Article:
I know that Lone Survivor will be promoted as a film about heroism. There’s even a cover of David Bowie’s “Heroes” over the ending memoriam to those who died in the Afghanistan firefight that the film depicts. There is definitely bravery and sacrifice in Peter Berg’s modern warfare film – but – it operates best as a body horror film.
Fingers are lost, bones are broken and poking through skin, eyelids are flattened over eyes like putty. The toll that the bodies of four soldiers (Mark Wahlberg, Taylor Kitsch, Ben Foster, Emile Hirsch) endure is remarkably realized. At a time when military movies are all automatic rifles and explosions, it’s rocks and tree trunks that batter these soldiers repeatedly and horrifically. After surviving a stretch of the prolonged attack Wahlberg stands up on his shattered, fractured leg and takes a few painful steps before he encounters a log he has to step over to continue to retreat. In Lone Survivor nature damages more organs and limbs, and provides more obstructions than the Taliban.
How did these soldiers get into this situation? They were sent to a high mountain vantage point to verify that “the bad guy” with “no earlobes” was in refuge at a village. After radioing in that he was, their site was compromised by a herder and two small boys. One of them has a radio. They are unarmed. The soldiers debate whether to let them go, tie them and leave them or kill them as accessories. The debate is interesting. The points involve possible media coverage. It involves humanism. It involves brutalism. It never sounds like Berg is ticking the boxes of all opposing sides of discussion, like he wants to voice the different opinion of as many members of the audience as possible. It feels natural.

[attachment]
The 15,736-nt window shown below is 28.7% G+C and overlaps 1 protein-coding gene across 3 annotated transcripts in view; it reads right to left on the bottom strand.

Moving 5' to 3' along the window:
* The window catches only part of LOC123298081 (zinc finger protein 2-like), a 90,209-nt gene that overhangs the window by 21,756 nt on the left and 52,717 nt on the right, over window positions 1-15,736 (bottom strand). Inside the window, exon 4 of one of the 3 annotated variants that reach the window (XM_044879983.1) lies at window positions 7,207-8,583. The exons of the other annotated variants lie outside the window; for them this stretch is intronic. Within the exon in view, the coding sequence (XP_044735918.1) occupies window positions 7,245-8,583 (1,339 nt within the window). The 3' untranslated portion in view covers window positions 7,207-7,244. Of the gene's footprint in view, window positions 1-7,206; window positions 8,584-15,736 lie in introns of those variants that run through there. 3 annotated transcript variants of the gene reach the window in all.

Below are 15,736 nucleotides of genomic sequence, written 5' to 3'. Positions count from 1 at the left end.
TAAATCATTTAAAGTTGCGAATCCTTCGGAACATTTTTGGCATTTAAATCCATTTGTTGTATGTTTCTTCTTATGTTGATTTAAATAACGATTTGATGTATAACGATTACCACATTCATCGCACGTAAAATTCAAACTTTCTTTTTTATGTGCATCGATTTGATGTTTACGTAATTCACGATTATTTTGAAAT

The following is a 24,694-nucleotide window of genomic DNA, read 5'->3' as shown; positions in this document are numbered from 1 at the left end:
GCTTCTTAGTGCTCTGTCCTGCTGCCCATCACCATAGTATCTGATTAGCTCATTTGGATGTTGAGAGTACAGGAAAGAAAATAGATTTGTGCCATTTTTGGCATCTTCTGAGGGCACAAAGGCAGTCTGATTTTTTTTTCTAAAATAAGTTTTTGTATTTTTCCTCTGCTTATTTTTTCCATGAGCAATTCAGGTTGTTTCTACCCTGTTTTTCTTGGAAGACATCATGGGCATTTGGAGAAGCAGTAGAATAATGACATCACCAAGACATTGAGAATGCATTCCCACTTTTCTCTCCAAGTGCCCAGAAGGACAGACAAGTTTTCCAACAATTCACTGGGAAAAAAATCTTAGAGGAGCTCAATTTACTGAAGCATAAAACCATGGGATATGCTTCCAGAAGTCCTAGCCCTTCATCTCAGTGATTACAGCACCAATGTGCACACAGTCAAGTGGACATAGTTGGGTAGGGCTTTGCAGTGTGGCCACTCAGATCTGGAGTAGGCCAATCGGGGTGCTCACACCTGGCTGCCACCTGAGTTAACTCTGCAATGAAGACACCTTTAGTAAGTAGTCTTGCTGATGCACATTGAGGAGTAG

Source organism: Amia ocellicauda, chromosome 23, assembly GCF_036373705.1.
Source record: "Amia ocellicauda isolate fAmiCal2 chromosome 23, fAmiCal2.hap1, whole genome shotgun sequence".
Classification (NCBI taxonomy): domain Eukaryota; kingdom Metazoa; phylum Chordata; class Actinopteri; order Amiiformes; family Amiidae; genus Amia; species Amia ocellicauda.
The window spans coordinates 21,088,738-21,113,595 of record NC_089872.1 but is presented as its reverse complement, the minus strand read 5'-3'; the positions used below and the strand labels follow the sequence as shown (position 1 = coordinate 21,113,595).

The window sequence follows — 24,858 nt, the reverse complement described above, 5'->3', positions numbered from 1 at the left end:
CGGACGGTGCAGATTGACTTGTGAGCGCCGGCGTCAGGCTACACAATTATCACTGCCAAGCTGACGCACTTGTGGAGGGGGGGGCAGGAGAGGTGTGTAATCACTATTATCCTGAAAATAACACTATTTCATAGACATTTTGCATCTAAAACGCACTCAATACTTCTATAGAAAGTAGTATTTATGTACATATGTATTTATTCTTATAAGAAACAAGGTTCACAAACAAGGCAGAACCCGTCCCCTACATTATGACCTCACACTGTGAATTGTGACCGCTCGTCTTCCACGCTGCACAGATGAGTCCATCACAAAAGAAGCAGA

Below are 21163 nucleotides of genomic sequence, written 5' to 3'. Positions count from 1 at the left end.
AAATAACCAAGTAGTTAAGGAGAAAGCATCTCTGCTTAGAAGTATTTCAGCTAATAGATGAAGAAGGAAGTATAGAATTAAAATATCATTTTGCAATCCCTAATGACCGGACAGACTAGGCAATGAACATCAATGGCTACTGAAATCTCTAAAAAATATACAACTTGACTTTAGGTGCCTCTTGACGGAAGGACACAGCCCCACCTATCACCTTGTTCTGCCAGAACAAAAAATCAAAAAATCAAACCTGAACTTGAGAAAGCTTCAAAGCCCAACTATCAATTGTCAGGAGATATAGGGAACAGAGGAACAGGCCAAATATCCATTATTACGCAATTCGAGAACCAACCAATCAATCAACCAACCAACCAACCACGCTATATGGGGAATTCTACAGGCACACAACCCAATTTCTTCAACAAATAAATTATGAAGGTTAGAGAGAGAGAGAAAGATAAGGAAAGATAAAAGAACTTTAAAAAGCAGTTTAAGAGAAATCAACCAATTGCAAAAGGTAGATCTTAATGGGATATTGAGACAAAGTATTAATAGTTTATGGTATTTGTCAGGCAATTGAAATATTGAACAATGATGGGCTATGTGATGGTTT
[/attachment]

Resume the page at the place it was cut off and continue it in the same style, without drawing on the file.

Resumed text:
Lone Survivor is based on a book by Marcus Luttrell (here played by Wahlberg), who was the lone survivor after that decision was made. Their second point was found and their communication devices were unable to connect with their base, so they had to try to get to the bottom of the mountain. Thus the injuries of not just bullets, but from the earth itself.
The introduction to these four characters is clunky. It might be true, but it’s a clunky intro. There are wives back home who want things. One wants an Arabian horse. One has some interior decoration ideas. One soldier already has his eyes set on a bridesmaid.
We really don’t get to see them as characters until confronted with the choice of what to do with the civilians who’ve stumbled upon them. It is here that the actors excel.
Kitsch speaks with reason and force. It’s really a great moment for him as an actor after crashing and burning in his three lead “He’s gonna be a star!” flameouts last year (John Carter, Savages, Berg’s own Battleship; though to Berg’s credit, he already found the Kitsch on display here with his Friday Night Lights TV series). Wahlberg is appropriately lost in the potential largeness of the discussion. Foster tries to talk him over to his side. Hirsch has a great moment after his body has all but given up on him after they’ve tumbled down the mountain. He talks incoherently and too loud to his brothers in arms, who actually just need him to be quiet. All four of the actors get moments in the mountains, but their moments on the base aren’t very engaging.